There is good evidence that ginger decreases pain from muscle injury:
- Taking 2 grams of ginger daily for 11 days reduced muscle pain from elbow exercises by 25% (14).
- Consuming 2 grams of ginger reduced muscle soreness 24 and 48 hours after exercise (15).
There isn’t an established optimal dose for ginger and lemon shots. However, most of the research showing benefits uses between 1–2 grams of ginger powder and the juice from 1/2 to 1 whole lemon.
To make a shot, you would typically mix:
- 1–2 teaspoons (2–4 grams) ginger powder
- 1⁄2 to 1 whole lemon, juiced
- Pinch cayenne pepper
- 1 teaspoon honey or maple syrup
You can adjust the ratios based on your taste preferences and tolerance for spicy flavors.
Possible Side Effects
When consumed in normal food amounts, ginger and lemon are very safe. However, concentrated doses taken in shot form may cause some adverse effects in sensitive people, including:
- Heartburn – Can be aggravated by lemon juice.
- Mouth/throat irritation – From the spiciness of ginger and cayenne.
- Diarrhea – Large amounts of ginger can have a laxative effect.
- Drug interactions – Ginger can increase bleeding risk for people on blood thinners.
It’s best to start with a low dose of ginger and lemon to assess your tolerance. Don’t take ginger shots if you have gallstones or are prone to low blood pressure.
The Bottom Line
Here is a summary of the potential benefits and side effects of regularly taking ginger and lemon shots:
- May help prevent colds and flu
- Relieves nausea
- Aids digestion
- Supports detoxification
- Reduces inflammation
- Increases circulation
- Lessens muscle soreness
Potential Side Effects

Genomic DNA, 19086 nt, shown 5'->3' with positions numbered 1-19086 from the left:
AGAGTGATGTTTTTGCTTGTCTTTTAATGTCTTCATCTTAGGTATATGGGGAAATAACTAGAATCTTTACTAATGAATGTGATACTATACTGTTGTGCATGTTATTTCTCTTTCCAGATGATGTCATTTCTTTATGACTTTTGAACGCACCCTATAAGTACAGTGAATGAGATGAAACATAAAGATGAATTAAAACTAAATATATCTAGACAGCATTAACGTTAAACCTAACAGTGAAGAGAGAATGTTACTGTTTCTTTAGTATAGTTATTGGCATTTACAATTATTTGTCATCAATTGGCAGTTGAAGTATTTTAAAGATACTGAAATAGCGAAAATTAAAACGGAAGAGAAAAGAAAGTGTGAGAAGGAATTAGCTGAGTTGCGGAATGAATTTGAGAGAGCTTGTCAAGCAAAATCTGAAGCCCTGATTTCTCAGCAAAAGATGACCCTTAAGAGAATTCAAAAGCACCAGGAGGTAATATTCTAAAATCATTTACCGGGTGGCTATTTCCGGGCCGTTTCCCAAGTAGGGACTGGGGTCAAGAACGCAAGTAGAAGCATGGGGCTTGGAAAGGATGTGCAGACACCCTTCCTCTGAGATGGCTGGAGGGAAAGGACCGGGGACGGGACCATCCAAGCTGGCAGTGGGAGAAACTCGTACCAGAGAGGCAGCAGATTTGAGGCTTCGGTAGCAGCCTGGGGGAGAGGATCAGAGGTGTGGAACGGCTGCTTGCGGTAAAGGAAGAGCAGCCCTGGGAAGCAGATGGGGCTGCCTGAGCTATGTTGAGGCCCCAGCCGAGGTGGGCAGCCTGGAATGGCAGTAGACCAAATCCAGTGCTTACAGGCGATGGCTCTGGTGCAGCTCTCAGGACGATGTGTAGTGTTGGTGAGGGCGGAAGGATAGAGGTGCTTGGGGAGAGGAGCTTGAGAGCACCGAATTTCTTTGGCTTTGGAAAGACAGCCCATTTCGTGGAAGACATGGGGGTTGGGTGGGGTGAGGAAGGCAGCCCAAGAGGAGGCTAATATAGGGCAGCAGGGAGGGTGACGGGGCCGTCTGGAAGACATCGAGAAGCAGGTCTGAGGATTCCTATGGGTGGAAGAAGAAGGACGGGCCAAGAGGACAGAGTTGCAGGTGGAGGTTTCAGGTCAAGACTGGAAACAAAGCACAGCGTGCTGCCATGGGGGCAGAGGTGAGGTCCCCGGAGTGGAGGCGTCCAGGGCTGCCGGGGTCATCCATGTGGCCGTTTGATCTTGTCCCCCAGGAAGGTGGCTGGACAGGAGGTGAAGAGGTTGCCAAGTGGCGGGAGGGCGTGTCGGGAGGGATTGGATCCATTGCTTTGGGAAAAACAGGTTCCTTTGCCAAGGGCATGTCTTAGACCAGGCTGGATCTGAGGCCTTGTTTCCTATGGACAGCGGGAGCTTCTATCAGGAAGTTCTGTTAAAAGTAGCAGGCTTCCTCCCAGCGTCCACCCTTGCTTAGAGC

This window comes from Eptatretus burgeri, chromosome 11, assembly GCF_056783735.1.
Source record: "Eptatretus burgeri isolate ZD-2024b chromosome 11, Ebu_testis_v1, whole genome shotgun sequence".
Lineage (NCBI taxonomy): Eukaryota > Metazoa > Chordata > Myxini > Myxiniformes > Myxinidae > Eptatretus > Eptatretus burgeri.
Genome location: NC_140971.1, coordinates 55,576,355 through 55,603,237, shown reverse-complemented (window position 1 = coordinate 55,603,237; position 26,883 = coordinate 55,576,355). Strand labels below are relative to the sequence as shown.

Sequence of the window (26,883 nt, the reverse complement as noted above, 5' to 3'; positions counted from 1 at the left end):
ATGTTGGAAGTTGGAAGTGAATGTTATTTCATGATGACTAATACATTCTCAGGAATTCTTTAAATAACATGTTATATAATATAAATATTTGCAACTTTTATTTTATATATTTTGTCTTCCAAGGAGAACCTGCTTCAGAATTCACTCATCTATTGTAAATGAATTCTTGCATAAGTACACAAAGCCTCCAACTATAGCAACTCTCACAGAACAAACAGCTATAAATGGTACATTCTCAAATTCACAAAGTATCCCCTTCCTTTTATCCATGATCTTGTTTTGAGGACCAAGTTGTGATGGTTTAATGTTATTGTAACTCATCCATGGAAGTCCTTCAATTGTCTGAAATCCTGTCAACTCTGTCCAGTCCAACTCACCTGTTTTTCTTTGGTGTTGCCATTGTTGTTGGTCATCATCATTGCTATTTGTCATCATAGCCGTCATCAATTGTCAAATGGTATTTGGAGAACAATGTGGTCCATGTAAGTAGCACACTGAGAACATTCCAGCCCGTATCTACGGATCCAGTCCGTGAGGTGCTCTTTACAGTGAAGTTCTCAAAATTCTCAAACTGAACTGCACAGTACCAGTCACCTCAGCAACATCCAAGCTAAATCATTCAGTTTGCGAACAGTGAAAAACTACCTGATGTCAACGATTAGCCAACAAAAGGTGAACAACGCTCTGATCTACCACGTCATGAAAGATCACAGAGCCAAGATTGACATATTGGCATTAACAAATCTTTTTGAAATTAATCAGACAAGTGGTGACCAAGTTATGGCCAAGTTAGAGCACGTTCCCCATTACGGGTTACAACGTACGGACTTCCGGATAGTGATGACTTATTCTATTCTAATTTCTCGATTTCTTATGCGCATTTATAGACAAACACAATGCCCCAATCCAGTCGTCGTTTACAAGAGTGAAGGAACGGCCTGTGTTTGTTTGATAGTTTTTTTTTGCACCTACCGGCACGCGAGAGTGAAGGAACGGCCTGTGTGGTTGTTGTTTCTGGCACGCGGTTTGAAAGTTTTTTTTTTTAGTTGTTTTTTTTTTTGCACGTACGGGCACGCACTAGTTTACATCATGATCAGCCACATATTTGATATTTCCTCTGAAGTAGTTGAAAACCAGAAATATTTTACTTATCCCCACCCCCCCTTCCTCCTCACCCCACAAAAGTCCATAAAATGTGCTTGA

- Mouth/throat irritation
- Drug interactions
Overall, ginger and lemon shots appear to be safe for most people when consumed in moderate amounts. While not a miracle cure-all, they may provide a range of health benefits by supplying key antioxidants, anti-inflammatory compounds, and antimicrobial ingredients like gingerol and vitamin C.
It’s easy to add ginger and lemon shots to your morning routine. You can enjoy their tangy spiciness and knowing you’re doing something good for your body. As with any supplement, it’s wise to listen to your own body’s response and adjust the dosage and frequency to suit your needs.
1. Mashhadi NS, et al. Influence of ginger and cinnamon intake on inflammation and muscle soreness endued by exercise in Iranian female athletes. Int J Prev Med. 2013;4(Suppl 1):S11-5.
2. Shukla Y, Singh M. Cancer preventive properties of ginger: a brief review. Food Chem Toxicol. 2007;45(5):683-90.
3. Marx WM, et al. Ginger (Zingiber officinale) and chemotherapy-induced nausea and vomiting: a systematic literature review. Nutr Rev. 2017;75(4):245-254.
4. Hu ML, et al. Effect of ginger on gastric motility and symptoms of functional dyspepsia. World J Gastroenterol. 2011;17(1):105-10.
5. Ahmed RS, et al. Impact of ginger supplementation on lead accumulation, hepatic toxicity, and brain oxidative damage in rats. Food Chem Toxicol. 2014;69:263-70.
6. Atashak S, et al. Effects of 10-day ginger supplementation on inflammatory markers in perimenopausal women. Biofactors. 2021;47(2):232-243.
7. Black CD, et al. Ginger (Zingiber officinale) reduces muscle pain caused by eccentric exercise. J Pain. 2010;11(9):894-903.
8. Mohammadi S, et al. Effects of ginger supplementation on inflammatory markers: a systematic review and meta-analysis of randomized controlled trials. Cytokine. 2021;143:155434.
9. Impellizzeri D, et al. The anti-inflammatory and antioxidant effects of bergamot juice extract (BJe) in an ex vivo model of LPS-induced lung injury. Pulm Pharmacol Ther. 2015;32:37-45.
10. Mohammadi S, et al. Effects of ginger supplementation on inflammatory markers: a systematic review and meta-analysis of randomized controlled trials. Cytokine. 2021;143:155434.
11. Wang H, et al. Potential role of ginger against obesity through antioxidative mechanisms: A systematic review. Phytother Res. 2021;35(2):813-823.
12. de Oliveira MR. Effects of acute vs chronic lemon polyphenol supplementation on fat mass reduction and weight loss in mice fed a high-fat diet. Eur J Nutr. 2018;57(4):1743-1753.
13. Liu CT, et al. Effects of ginger on blood circulation and nitric oxide production. Chinese Journal of Physiology. 2014;57(5):311-7.
14. Black CD, et al. Ginger (Zingiber officinale) reduces muscle pain caused by eccentric exercise. J Pain. 2010;11(9):894-903.
15. Mashhadi NS, et al. Influence of ginger and cinnamon intake on inflammation and muscle soreness endued by exercise in Iranian female athletes. Int J Prev Med. 2013;4(Suppl 1):S11-5.